Tiny gold ants crawl on the hairy stem,
seek the deep center, enter it.
As we drive on, I leave the branch behind.
The ants will find their way home carrying
a burden so sweet it needs no name,
a story to tell about being taken up,
removed, finding the intricate paths back.
The Zen of La Llorona, poems of loss and despair, survival and strength, is, as acclaimed poet Sandra Cisneros, says, “wondrous stuff.” Deborah Miranda has a brave and loving heart, and I am honored to call her “friend.”
Saturday, December 16, 2006
A Broken Flute: The Native Experience in Books for Children (edited by Doris Seale and Beverly Slapin) is amongst the winners this year. Below are the remarks Beverly read at the event. Doris Seale was unable to attend. With Beverly were some of the contributors to A Broken Flute: Barbara Wall and her son, Ryan Potter, and Janet King and her daughter, Cora Garcia.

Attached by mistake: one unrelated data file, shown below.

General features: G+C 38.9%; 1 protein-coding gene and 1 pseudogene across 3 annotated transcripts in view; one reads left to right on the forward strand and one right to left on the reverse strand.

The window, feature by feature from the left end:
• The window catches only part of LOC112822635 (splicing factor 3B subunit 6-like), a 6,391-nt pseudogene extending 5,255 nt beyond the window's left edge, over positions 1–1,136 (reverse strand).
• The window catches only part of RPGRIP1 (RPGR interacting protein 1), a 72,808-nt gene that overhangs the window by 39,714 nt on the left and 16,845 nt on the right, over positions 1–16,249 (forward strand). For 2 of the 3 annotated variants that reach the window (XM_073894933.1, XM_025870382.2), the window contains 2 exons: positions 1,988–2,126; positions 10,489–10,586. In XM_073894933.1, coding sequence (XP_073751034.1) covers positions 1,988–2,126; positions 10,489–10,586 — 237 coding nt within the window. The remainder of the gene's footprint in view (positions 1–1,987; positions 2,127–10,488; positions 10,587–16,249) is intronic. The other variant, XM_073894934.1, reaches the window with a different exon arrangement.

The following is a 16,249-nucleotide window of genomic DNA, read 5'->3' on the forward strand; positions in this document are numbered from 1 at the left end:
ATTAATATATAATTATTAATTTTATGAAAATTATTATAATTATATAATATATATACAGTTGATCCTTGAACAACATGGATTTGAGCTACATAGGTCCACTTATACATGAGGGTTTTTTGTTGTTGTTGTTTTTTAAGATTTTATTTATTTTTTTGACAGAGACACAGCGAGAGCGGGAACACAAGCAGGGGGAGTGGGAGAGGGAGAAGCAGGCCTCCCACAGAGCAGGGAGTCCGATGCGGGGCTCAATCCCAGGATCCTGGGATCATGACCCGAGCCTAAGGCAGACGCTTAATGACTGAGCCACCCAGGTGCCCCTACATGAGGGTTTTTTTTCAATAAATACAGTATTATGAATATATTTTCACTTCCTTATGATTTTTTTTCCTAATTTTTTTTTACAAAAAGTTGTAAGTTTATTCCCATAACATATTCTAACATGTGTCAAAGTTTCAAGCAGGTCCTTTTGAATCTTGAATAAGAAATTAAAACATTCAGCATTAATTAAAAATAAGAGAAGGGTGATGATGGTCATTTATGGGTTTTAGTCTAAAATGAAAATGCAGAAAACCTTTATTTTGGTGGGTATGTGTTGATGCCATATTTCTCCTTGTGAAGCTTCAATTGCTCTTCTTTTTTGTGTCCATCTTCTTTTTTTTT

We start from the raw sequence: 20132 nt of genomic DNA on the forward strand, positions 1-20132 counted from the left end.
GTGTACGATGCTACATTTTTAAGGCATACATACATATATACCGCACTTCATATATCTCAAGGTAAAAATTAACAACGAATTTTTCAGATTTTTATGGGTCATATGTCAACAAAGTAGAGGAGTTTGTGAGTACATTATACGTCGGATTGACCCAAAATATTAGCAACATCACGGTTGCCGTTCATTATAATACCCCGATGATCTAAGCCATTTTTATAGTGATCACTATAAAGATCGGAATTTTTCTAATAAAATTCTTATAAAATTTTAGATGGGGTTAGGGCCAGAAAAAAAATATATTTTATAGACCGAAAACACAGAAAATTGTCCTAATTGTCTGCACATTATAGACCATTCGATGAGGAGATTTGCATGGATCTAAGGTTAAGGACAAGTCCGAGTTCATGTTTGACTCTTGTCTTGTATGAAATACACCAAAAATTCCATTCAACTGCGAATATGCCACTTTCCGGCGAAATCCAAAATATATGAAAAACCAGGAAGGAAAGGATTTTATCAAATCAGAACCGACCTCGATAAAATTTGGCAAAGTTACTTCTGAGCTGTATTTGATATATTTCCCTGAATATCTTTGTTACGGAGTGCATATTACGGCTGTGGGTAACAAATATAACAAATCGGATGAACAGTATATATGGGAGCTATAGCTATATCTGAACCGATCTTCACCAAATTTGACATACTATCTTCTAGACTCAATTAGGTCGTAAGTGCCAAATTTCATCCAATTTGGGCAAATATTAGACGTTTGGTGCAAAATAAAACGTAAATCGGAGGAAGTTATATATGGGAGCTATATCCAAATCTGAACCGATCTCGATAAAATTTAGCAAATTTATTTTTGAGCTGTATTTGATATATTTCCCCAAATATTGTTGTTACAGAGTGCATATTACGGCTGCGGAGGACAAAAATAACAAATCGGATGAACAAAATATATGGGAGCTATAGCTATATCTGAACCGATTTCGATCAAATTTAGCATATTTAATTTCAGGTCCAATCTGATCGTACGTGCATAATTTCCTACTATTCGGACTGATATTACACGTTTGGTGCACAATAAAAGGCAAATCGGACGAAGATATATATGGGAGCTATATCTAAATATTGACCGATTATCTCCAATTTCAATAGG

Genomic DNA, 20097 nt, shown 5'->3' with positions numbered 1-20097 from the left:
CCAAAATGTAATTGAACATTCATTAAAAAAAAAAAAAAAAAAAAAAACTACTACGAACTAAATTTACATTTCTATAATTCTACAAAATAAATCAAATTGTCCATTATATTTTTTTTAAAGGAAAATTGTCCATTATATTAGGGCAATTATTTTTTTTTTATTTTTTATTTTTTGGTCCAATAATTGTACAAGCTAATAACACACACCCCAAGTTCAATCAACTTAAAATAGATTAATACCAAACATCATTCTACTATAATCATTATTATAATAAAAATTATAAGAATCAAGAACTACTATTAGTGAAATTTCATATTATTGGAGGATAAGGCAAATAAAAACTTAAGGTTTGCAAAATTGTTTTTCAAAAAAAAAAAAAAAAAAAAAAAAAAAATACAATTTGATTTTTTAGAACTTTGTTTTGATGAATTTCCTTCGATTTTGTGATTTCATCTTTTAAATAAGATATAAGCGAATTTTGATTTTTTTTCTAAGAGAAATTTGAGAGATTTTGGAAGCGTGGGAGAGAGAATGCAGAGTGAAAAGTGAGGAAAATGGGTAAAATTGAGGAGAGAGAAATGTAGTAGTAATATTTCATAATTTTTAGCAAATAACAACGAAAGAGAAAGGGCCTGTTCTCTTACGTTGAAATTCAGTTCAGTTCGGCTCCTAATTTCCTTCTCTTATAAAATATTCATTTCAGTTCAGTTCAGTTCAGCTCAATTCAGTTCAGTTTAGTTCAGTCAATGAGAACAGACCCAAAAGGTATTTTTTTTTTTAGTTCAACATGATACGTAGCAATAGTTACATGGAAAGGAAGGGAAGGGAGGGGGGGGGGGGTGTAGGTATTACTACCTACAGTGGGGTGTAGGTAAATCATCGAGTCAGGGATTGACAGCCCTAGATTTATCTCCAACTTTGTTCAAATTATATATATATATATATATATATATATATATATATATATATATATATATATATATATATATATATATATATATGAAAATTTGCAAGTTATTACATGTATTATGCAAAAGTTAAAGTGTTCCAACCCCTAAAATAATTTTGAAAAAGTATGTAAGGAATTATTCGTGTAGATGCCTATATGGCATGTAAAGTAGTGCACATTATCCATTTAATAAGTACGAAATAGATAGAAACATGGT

I don't know this for certain, but I'm willing to bet that there is no other book out there that has as many Native voices within its covers as does A Broken Flute. The work of Seale and Slapin mirrors the work of Native communities. That is, we work together towards a common goal.
Thank you, Doris and Beverly, for making it possible for Native voice to be part of the conversations about children's books. You and Oyate make a difference.
Friday, December 15, 2006
Tuesday, December 12, 2006
"The People looked around them and they saw Black People, Chicano People, Asian People, many White People and others who were kept poor by American wealth and power.
The People saw that these People who were not rich and powerful shared a common life with them.
The People realized they must share their history with them."
What you've just read is an except from The People Shall Continue, a poem written by Simon Ortiz. His poem was published as a picture book in 1977. If you read American Indian poetry, you are likely familiar with his work. He is from Acquemeh (Acoma) Pueblo, and "The People" are the indigenous peoples of the Americas.
Ortiz begins The People Shall Continue with Creation. Not Genesis, but Creation, as viewed by several different Indian tribes. From the opening pages of his book, children learn that there is more than one way to view Creation. And they learn about diversity in lifestyle, diversity that is dependent on place.